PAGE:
Citizen Journalism

Credits: brianadamspr.wordpress.com

According to Carole Rich (2010), citizen journalism involves having the readers disseminate news using any online platforms such as blogs that do not belong to any of the media organizations. In the past, news organizations used to control the news and embraced the top-down model; however, in today’s society, citizens now take the media organizations’ place to report news.

Toffle (1980) stated that citizens are now seen as prosumer = product + consumer. Citizen journalism also allows people to report news on a first-person account and also permitting the readers to view the world through the reporter’s eyes. Likewise, Allan and Thorson (2009) said that citizen journalism is the acknowledgement that journalists and the citizens are one and the same person, sharing the same identity.

However, as Sterling (2009) has mentioned, citizen journalism has blurred the lines of facts and opinions and tend to move towards the presence of opinions. Another downside to citizen journalism is the credibility of the writer. Because the blog is not monitored or edited and does not have to meet the required standards of those on mainstream journalism, their credibility and reliability are often questioned (Rich, 2010).

Websites such as STOMP (The Straits Time Online Mobile Print) is one such example that encourages citizen journalism. The objective is to allow the dissemination of the news to be faster for the public. Because of the rise of technology, people are able to use their mobile phones such as the iPhone/Samsung to capture a particular scene on the spot and publish to STOMP. Similarly, any other breaking news would first be captured by citizens who happen to be at the scene itself and thus, they would be able to provide as much information as possible.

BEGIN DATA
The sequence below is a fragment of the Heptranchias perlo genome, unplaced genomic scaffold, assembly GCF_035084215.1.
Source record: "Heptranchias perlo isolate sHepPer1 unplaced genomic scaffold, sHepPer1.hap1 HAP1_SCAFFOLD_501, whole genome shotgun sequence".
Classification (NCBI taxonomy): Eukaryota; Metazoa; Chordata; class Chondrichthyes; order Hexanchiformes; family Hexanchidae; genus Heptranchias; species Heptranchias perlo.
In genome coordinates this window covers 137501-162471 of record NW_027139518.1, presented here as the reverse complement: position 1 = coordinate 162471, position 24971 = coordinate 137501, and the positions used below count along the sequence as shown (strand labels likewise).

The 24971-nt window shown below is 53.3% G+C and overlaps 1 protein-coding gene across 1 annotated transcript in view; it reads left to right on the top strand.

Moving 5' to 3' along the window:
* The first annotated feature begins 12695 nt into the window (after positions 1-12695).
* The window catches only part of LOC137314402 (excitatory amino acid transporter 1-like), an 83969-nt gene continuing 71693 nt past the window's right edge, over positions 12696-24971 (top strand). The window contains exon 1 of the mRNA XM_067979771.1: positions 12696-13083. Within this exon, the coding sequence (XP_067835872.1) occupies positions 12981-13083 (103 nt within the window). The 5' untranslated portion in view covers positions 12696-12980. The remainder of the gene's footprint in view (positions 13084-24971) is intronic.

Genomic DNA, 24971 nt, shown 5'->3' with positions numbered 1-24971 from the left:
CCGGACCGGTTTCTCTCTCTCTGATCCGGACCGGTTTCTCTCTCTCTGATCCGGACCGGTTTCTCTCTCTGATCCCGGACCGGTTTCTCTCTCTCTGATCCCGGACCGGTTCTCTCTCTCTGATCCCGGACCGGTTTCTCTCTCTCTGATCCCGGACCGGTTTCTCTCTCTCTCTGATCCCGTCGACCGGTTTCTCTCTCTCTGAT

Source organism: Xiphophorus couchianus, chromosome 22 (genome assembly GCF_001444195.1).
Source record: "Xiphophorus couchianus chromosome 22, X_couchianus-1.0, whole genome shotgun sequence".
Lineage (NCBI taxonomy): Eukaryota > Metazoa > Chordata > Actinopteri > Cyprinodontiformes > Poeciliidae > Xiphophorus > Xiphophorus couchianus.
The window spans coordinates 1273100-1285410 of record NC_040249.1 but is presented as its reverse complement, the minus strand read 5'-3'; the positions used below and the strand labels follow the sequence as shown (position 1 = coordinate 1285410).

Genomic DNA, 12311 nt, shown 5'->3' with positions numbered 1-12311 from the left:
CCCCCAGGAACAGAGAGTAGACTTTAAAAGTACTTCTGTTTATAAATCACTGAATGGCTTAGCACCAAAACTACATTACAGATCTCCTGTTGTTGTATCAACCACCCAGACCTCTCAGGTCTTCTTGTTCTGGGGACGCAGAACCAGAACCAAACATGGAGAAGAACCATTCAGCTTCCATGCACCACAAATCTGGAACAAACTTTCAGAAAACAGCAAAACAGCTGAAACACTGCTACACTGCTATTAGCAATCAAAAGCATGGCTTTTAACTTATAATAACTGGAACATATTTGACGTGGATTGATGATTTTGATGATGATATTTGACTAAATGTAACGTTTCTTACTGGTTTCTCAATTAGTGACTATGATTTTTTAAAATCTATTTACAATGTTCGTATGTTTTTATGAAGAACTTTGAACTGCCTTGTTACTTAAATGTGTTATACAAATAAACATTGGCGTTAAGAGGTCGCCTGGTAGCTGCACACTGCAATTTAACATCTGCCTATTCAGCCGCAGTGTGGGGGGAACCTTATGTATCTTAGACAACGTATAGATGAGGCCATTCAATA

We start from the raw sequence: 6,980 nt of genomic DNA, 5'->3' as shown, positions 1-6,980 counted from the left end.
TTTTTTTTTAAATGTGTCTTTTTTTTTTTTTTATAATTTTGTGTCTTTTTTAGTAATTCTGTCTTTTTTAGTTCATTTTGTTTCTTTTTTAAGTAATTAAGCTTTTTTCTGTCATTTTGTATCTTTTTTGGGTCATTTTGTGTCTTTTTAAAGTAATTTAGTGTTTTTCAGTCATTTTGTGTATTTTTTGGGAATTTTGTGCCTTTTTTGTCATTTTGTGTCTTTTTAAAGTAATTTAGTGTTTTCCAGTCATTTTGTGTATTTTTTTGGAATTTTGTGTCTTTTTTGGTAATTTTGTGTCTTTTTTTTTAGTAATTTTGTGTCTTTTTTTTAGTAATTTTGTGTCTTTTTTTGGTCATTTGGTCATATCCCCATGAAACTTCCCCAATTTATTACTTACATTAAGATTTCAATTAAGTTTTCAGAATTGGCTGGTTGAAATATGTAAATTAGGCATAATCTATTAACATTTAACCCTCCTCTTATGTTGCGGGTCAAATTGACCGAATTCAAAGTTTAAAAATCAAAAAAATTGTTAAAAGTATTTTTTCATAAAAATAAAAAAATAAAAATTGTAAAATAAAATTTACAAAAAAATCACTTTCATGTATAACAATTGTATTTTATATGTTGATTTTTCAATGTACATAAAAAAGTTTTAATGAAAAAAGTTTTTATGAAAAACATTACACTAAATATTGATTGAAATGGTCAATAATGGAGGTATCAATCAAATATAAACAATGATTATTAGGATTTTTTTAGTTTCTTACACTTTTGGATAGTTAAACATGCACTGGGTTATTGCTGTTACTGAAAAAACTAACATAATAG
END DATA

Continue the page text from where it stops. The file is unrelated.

However the ironic issue is due to the easy accessibility of technology, credibility in this case is questioned – because anyone with a camera will be able to publish an article to STOMP. Even though there are the flaws, the public is still attracted to citizen journalism because of the ‘immediacy of the information delivered’ (Lagerkvist, 2010, p.118).

References

Allan, S., & Thorson, E. (2009) Citizen Journalism: global perspectives, New York: Peter Lang.

LAGERKVIST, J. (2010). After the internet, before democracy : competing norms in Chinese media and society, Bern; New York, Peter Lang.

RICH, C. (2010). Writing and reporting news : a coaching method, Boston, MA, Wadsworth.

STERLING, C. H. (2009). Encyclopedia of journalism, Thousand Oaks, Calif., SAGE Publication

Toffler, A. (1980). The Third Wave. Bantam Book

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